Google Doodle commemorates life of Arab singer Sabah

Lebanese veteran singer Sabah (in a file photo) posing on the set of a film in the Mediterranean port city of Alexandria on Egypt’s northern coast. (AFP)
Updated 11 November 2017
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Google Doodle commemorates life of Arab singer Sabah

JEDDAH: Friday, Nov.10, marked the birth anniversary of renowned Lebanese singer and actress Sabah nicknamed “Empress of the Lebanese Song.”
In recognition of her talent, Google Doodle commemorated the life of the singer and showed her picture with a group of men and women doing the dabka (folk dance) behind her.
Sabah was born Jeanette Georges Feghali in November 1927. She emerged at a time when the Arab music scene was already crowded with formidable competitors.
Considered a “diva of music” in the Arab world, she released over 50 albums and acted in 98 movies, as well as over 20 Lebanese stage plays.
She had more than 3,500 songs in her repertoire, and was among the first Arab singers to perform at the Olympia in Paris, Carnegie Hall in New York City, the Royal Albert Hall in London and the Sydney Opera House.
Sabah was considered one of the four Lebanese icons along with Fairuz, Wadih El Safi and Samira Tawfiq. She also acquired several affectionate nicknames, including “Shahrourah” and “Sabbouha.”
In addition to being Lebanese, Sabah held Egyptian, Jordanian and US citizenship and continued to perform and make television appearances into her 80s.
In her last years, she did not stop singing, especially on television programs, but her illness and advanced age became an obstacle. She died in her home country, Lebanon, on Nov.26, 2014, at the age of 87.
Al-Shahrourah, a TV drama based on her life, was aired during Ramadan 2011 in which she was portrayed by actress and singer Carole Samaha.
Sabah’s reaction was mostly positive toward the series and she was happy that it was a success, though she commented about certain inaccuracies.


Taiwan grandpa catches ‘em all playing Pokemon Go on 15 phones

Updated 13 November 2018
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Taiwan grandpa catches ‘em all playing Pokemon Go on 15 phones

  • Attached to the front of his bicycle are 15 mobile phones which Chen, 70, uses to simultaneously play the augmented-reality game Pokemon Go
  • Chen said his gear cost more than $4,800 and he spends about $300 a month on virtual currency to use in the game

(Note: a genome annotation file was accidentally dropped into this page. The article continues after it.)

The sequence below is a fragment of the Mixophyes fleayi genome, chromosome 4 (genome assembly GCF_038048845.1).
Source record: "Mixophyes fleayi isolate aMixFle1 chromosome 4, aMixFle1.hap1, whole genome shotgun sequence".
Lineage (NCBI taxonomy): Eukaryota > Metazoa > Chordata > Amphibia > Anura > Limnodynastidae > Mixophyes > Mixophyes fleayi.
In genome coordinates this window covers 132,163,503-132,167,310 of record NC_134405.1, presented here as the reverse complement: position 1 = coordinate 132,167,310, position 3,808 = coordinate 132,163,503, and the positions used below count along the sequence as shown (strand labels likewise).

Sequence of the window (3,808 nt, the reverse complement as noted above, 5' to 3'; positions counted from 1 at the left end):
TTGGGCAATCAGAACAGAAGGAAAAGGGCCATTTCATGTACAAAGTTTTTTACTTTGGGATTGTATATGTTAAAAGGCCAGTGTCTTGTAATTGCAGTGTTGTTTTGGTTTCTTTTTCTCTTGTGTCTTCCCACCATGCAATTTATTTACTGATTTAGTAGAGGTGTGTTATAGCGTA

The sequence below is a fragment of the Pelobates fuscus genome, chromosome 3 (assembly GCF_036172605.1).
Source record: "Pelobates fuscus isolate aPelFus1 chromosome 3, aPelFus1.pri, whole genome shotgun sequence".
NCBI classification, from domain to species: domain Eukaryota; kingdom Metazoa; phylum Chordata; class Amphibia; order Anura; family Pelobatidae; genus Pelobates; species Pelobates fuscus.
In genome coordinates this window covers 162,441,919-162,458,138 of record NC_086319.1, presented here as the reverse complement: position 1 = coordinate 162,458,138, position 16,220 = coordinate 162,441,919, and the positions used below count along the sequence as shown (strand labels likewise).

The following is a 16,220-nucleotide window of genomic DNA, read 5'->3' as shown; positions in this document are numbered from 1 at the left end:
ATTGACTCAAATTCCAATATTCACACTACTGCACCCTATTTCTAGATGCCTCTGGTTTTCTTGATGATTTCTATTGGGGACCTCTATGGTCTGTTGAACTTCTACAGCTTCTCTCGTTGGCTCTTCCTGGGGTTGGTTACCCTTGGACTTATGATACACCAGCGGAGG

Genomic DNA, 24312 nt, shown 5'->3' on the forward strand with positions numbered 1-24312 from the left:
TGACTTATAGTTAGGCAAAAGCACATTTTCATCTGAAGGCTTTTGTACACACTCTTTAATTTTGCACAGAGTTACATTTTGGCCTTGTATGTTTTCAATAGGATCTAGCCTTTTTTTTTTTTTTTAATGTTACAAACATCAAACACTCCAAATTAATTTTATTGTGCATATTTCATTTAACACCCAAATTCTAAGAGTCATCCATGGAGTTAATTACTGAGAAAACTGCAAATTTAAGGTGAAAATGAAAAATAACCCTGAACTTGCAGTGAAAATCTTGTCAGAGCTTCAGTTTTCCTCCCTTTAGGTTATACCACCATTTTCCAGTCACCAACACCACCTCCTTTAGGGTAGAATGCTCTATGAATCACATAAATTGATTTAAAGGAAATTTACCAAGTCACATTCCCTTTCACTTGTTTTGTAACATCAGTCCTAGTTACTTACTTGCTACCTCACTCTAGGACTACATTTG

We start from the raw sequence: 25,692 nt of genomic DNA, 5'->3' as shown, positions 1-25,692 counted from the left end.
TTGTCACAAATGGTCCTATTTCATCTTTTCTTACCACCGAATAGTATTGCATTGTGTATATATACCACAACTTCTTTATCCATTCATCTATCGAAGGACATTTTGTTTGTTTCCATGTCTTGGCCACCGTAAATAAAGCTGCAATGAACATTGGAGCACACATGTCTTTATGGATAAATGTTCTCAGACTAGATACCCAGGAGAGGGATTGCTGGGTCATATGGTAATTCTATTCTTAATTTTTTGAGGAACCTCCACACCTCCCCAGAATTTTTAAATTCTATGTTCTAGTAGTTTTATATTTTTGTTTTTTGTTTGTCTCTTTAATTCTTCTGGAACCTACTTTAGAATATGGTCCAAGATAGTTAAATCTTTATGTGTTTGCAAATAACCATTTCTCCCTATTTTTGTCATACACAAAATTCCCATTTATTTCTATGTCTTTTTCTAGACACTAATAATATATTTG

TAIPEI: Chen San-yuan turns heads as he cycles through a suburb of Taipei, Taiwan’s capital.
The reason why?
Attached to the front of his bicycle are 15 mobile phones which Chen, 70, uses to simultaneously play the augmented-reality game Pokemon Go.
The smartphone-based game requires players to ‘catch’ animated characters that appear in real locations.
Known as Pokemon Grandpa, videos of Chen and his fan-shaped phone setup cycling between “Pokestops” have gone viral on the Internet and made him a minor celebrity in Tucheng district, where he lives.
“I used one cellphone and then kept playing and playing,” Chen, dressed in a crisp, white long-sleeved shirt and pants, told Reuters Television on a recent outing.
“After a month, it became three cellphones, six cellphones, nine cellphones, 12 and then 15,” he said, crediting his grandson with introducing him to Pokemon Go in 2016.
Chen said his gear cost more than $4,800 and he spends about $300 a month on virtual currency to use in the game.
Playing on multiple phones allows him to get to higher levels in the game more quickly and capture rarer creatures, he said.
The pensioner said he sometimes plays all night thanks to the custom-made portable battery packs that recharge the phones.
Chen’s fellow players are amazed at his energy.
“He’s able to take care of fifteen cellphones at once,” said Shih Wun-sheng, 45. “From going out until returning home, Chen can remain energetic for six to seven hours, not feeling tired. That’s really impressive.”
Pokemon Go, jointly developed by Nintendo Co. and Niantic Inc, has been the biggest hit so far among games using so-called augmented reality, where digital characters are superimposed on the real world.